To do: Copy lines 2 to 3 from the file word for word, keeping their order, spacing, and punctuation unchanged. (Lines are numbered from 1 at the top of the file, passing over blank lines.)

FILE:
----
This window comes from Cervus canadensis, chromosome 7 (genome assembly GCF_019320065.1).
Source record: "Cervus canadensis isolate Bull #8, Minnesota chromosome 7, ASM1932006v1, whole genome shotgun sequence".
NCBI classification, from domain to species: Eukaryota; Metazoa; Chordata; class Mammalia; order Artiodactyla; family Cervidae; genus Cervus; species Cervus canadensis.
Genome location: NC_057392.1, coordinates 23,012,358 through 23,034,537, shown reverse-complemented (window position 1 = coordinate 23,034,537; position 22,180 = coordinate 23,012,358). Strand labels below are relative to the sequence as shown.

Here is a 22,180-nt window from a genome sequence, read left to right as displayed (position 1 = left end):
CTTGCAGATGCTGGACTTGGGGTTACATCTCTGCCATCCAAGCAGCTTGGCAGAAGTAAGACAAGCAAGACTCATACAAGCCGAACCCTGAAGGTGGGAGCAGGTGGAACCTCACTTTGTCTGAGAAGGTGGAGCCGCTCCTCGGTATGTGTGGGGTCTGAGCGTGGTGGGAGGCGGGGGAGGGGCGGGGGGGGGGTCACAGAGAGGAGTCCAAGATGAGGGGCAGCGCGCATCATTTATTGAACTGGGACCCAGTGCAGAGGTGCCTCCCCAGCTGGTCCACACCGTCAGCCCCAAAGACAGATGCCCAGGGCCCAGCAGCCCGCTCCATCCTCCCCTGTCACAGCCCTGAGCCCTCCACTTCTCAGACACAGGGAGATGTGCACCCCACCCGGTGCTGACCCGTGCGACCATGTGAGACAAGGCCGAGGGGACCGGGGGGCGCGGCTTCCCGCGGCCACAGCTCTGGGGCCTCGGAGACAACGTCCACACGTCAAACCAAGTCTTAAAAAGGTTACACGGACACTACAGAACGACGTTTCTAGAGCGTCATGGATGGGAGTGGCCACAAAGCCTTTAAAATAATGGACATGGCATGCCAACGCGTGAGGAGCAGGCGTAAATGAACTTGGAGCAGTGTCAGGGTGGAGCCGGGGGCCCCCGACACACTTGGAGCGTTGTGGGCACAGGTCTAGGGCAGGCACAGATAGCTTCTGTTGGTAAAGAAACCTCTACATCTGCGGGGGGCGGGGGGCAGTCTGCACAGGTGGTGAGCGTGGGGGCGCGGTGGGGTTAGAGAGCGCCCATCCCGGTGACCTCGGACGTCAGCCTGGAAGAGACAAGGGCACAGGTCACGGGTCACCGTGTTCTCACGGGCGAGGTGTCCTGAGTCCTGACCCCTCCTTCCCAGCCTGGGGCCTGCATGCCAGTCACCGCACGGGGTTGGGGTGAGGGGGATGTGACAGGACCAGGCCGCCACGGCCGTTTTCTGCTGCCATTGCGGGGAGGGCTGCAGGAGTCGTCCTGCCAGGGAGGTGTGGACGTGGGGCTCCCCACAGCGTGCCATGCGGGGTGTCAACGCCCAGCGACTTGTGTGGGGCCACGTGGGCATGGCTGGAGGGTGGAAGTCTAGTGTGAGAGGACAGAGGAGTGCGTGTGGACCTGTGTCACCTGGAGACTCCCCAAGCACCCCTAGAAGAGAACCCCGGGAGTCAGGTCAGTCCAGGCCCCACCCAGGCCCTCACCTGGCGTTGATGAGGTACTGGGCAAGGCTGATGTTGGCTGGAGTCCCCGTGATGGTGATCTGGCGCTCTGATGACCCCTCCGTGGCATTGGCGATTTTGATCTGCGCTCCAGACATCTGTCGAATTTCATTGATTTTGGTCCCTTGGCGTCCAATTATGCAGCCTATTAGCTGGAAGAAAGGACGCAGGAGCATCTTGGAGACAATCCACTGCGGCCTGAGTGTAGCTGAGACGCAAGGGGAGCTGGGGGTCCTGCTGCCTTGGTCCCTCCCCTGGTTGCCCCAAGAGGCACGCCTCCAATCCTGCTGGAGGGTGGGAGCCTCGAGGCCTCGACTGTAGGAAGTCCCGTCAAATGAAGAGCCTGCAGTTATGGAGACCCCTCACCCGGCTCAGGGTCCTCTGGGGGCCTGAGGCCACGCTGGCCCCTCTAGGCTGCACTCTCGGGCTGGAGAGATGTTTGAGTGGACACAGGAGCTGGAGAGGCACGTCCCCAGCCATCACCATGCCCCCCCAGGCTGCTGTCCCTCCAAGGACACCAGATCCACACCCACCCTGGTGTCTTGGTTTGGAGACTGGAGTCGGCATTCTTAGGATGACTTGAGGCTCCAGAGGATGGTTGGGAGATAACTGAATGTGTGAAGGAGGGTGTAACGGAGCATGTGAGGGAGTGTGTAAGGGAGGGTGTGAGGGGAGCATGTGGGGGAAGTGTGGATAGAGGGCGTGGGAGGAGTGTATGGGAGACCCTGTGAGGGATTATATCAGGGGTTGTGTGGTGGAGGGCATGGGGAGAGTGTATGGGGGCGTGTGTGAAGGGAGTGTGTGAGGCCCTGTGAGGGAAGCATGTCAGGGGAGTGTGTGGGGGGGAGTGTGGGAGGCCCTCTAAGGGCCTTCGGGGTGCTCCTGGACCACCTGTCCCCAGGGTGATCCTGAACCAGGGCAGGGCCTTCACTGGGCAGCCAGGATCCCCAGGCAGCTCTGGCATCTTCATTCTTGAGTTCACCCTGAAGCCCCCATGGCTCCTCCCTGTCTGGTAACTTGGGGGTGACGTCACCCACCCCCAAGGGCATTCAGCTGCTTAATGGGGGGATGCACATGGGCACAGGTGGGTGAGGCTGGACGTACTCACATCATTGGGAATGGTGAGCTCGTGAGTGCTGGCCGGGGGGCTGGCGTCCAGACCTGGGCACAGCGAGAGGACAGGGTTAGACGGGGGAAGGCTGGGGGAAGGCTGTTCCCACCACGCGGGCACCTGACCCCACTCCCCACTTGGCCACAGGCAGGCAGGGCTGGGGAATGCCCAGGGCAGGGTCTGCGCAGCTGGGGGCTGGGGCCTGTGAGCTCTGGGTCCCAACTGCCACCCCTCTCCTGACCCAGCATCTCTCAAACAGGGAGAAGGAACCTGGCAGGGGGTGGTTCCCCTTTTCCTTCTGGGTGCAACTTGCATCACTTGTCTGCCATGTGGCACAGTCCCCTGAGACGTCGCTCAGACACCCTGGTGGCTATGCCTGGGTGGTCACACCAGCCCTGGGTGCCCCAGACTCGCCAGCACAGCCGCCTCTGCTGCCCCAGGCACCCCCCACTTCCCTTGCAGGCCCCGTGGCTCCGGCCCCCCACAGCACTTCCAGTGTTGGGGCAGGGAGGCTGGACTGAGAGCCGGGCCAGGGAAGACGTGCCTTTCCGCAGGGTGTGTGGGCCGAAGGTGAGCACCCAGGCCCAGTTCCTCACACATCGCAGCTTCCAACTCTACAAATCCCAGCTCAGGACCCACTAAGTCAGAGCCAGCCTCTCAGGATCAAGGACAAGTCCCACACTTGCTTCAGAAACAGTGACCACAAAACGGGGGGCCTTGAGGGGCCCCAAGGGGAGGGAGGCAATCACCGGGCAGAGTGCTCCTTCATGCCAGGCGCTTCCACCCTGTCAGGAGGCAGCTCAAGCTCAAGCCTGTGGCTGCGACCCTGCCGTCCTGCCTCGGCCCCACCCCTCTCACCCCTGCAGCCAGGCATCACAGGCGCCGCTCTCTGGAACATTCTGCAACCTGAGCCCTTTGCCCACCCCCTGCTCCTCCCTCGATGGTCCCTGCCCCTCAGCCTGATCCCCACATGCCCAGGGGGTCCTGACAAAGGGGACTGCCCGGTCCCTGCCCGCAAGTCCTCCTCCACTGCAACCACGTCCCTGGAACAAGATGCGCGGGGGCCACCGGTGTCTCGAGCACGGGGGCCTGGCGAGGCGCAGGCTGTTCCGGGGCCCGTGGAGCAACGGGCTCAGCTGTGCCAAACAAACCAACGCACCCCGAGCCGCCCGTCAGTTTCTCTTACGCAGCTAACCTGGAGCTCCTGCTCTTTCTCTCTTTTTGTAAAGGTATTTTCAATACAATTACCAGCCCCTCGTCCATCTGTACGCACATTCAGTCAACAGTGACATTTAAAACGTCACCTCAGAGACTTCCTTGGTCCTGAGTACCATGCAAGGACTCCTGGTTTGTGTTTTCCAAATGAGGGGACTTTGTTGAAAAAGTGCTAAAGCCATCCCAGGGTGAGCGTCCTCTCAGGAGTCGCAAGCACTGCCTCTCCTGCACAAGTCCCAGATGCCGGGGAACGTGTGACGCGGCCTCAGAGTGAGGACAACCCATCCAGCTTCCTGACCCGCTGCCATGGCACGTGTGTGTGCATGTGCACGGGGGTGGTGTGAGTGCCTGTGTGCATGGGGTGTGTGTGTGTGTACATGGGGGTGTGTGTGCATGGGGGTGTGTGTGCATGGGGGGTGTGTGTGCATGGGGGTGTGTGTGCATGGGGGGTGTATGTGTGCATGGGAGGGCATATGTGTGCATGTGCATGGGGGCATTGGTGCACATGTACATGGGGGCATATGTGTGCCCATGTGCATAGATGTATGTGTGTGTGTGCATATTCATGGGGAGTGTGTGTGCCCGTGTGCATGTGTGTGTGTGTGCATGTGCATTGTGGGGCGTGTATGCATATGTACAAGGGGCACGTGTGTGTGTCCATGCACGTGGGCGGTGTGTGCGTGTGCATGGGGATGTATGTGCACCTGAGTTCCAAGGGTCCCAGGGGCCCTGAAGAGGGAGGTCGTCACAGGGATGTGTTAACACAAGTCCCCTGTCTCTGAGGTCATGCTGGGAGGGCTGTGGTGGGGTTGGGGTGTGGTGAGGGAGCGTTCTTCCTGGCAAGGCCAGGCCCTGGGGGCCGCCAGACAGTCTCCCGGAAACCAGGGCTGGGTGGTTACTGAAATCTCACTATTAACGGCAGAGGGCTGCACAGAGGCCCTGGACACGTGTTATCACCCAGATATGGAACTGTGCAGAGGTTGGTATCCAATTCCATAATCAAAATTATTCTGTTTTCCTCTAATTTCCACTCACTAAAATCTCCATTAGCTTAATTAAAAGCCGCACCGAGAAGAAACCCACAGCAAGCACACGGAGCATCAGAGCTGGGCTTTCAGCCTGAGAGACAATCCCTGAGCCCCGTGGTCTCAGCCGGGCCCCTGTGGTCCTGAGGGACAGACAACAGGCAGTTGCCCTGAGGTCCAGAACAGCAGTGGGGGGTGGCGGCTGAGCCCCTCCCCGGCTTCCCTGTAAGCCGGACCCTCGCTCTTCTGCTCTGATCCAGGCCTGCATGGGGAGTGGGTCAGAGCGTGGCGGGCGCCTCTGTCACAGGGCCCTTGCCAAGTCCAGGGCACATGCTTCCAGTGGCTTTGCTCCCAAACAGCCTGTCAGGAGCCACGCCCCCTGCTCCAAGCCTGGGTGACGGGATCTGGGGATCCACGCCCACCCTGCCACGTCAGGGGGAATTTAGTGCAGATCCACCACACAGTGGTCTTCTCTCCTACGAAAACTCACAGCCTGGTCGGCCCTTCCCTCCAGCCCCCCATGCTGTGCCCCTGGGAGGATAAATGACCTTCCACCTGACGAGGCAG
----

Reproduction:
Source record: "Cervus canadensis isolate Bull #8, Minnesota chromosome 7, ASM1932006v1, whole genome shotgun sequence".
NCBI classification, from domain to species: Eukaryota; Metazoa; Chordata; class Mammalia; order Artiodactyla; family Cervidae; genus Cervus; species Cervus canadensis.